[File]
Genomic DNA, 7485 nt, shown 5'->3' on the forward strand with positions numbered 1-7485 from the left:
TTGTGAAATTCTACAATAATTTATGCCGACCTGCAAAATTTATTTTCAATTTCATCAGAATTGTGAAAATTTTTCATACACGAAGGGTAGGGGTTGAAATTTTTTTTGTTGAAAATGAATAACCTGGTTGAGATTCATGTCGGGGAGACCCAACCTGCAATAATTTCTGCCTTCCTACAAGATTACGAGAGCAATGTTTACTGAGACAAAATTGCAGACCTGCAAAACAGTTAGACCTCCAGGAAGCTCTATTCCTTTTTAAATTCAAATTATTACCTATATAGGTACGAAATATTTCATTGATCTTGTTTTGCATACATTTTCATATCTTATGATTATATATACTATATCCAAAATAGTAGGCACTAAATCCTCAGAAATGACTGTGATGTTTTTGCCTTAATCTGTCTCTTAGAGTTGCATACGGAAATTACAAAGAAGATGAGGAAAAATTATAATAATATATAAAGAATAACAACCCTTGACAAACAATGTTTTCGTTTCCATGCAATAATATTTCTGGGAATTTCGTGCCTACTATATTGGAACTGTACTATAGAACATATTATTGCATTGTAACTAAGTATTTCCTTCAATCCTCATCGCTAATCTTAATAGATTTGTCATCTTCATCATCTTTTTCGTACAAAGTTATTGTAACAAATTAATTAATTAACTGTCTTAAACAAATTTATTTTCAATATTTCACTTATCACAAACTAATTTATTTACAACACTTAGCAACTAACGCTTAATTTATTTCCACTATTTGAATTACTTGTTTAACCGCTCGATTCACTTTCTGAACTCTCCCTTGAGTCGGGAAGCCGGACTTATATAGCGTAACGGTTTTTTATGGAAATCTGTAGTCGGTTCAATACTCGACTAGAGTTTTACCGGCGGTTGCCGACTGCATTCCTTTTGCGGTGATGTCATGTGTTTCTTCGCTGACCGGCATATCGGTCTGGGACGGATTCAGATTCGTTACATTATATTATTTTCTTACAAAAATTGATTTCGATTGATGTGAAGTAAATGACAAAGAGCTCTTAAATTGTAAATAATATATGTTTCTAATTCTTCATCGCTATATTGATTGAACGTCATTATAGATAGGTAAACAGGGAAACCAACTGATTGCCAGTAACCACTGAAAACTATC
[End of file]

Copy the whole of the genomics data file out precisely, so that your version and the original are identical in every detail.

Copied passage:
Genomic DNA, 7485 nt, shown 5'->3' on the forward strand with positions numbered 1-7485 from the left:
TTGTGAAATTCTACAATAATTTATGCCGACCTGCAAAATTTATTTTCAATTTCATCAGAATTGTGAAAATTTTTCATACACGAAGGGTAGGGGTTGAAATTTTTTTTGTTGAAAATGAATAACCTGGTTGAGATTCATGTCGGGGAGACCCAACCTGCAATAATTTCTGCCTTCCTACAAGATTACGAGAGCAATGTTTACTGAGACAAAATTGCAGACCTGCAAAACAGTTAGACCTCCAGGAAGCTCTATTCCTTTTTAAATTCAAATTATTACCTATATAGGTACGAAATATTTCATTGATCTTGTTTTGCATACATTTTCATATCTTATGATTATATATACTATATCCAAAATAGTAGGCACTAAATCCTCAGAAATGACTGTGATGTTTTTGCCTTAATCTGTCTCTTAGAGTTGCATACGGAAATTACAAAGAAGATGAGGAAAAATTATAATAATATATAAAGAATAACAACCCTTGACAAACAATGTTTTCGTTTCCATGCAATAATATTTCTGGGAATTTCGTGCCTACTATATTGGAACTGTACTATAGAACATATTATTGCATTGTAACTAAGTATTTCCTTCAATCCTCATCGCTAATCTTAATAGATTTGTCATCTTCATCATCTTTTTCGTACAAAGTTATTGTAACAAATTAATTAATTAACTGTCTTAAACAAATTTATTTTCAATATTTCACTTATCACAAACTAATTTATTTACAACACTTAGCAACTAACGCTTAATTTATTTCCACTATTTGAATTACTTGTTTAACCGCTCGATTCACTTTCTGAACTCTCCCTTGAGTCGGGAAGCCGGACTTATATAGCGTAACGGTTTTTTATGGAAATCTGTAGTCGGTTCAATACTCGACTAGAGTTTTACCGGCGGTTGCCGACTGCATTCCTTTTGCGGTGATGTCATGTGTTTCTTCGCTGACCGGCATATCGGTCTGGGACGGATTCAGATTCGTTACATTATATTATTTTCTTACAAAAATTGATTTCGATTGATGTGAAGTAAATGACAAAGAGCTCTTAAATTGTAAATAATATATGTTTCTAATTCTTCATCGCTATATTGATTGAACGTCATTATAGATAGGTAAACAGGGAAACCAACTGATTGCCAGTAACCACTGAAAACTATC